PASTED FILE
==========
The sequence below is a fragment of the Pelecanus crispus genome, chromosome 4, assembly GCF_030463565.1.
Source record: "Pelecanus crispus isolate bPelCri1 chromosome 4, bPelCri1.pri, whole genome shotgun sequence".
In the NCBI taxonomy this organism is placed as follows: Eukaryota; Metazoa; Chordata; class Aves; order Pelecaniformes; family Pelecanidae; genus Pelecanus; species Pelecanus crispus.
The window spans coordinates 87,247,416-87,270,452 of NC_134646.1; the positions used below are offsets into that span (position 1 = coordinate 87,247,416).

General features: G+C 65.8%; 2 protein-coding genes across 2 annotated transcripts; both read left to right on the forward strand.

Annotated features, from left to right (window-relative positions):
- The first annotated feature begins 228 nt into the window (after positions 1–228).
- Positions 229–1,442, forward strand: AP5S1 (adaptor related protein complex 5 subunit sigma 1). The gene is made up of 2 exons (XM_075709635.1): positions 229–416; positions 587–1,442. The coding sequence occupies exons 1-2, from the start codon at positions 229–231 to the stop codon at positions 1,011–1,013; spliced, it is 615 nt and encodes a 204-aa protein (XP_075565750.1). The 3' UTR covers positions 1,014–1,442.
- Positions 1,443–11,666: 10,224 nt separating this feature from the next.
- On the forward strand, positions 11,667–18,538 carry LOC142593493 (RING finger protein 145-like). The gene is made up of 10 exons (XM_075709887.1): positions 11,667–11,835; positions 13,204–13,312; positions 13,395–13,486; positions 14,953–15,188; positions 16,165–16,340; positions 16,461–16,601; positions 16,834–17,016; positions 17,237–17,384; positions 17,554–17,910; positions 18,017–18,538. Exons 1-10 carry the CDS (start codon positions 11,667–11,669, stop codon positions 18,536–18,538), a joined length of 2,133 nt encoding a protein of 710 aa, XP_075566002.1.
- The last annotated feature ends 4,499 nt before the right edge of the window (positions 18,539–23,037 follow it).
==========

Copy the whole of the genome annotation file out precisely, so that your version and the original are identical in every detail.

The sequence below is a fragment of the Pelecanus crispus genome, chromosome 4, assembly GCF_030463565.1.
Source record: "Pelecanus crispus isolate bPelCri1 chromosome 4, bPelCri1.pri, whole genome shotgun sequence".
In the NCBI taxonomy this organism is placed as follows: Eukaryota; Metazoa; Chordata; class Aves; order Pelecaniformes; family Pelecanidae; genus Pelecanus; species Pelecanus crispus.
The window spans coordinates 87,247,416-87,270,452 of NC_134646.1; the positions used below are offsets into that span (position 1 = coordinate 87,247,416).

General features: G+C 65.8%; 2 protein-coding genes across 2 annotated transcripts; both read left to right on the forward strand.

Annotated features, from left to right (window-relative positions):
- The first annotated feature begins 228 nt into the window (after positions 1–228).
- Positions 229–1,442, forward strand: AP5S1 (adaptor related protein complex 5 subunit sigma 1). The gene is made up of 2 exons (XM_075709635.1): positions 229–416; positions 587–1,442. The coding sequence occupies exons 1-2, from the start codon at positions 229–231 to the stop codon at positions 1,011–1,013; spliced, it is 615 nt and encodes a 204-aa protein (XP_075565750.1). The 3' UTR covers positions 1,014–1,442.
- Positions 1,443–11,666: 10,224 nt separating this feature from the next.
- On the forward strand, positions 11,667–18,538 carry LOC142593493 (RING finger protein 145-like). The gene is made up of 10 exons (XM_075709887.1): positions 11,667–11,835; positions 13,204–13,312; positions 13,395–13,486; positions 14,953–15,188; positions 16,165–16,340; positions 16,461–16,601; positions 16,834–17,016; positions 17,237–17,384; positions 17,554–17,910; positions 18,017–18,538. Exons 1-10 carry the CDS (start codon positions 11,667–11,669, stop codon positions 18,536–18,538), a joined length of 2,133 nt encoding a protein of 710 aa, XP_075566002.1.
- The last annotated feature ends 4,499 nt before the right edge of the window (positions 18,539–23,037 follow it).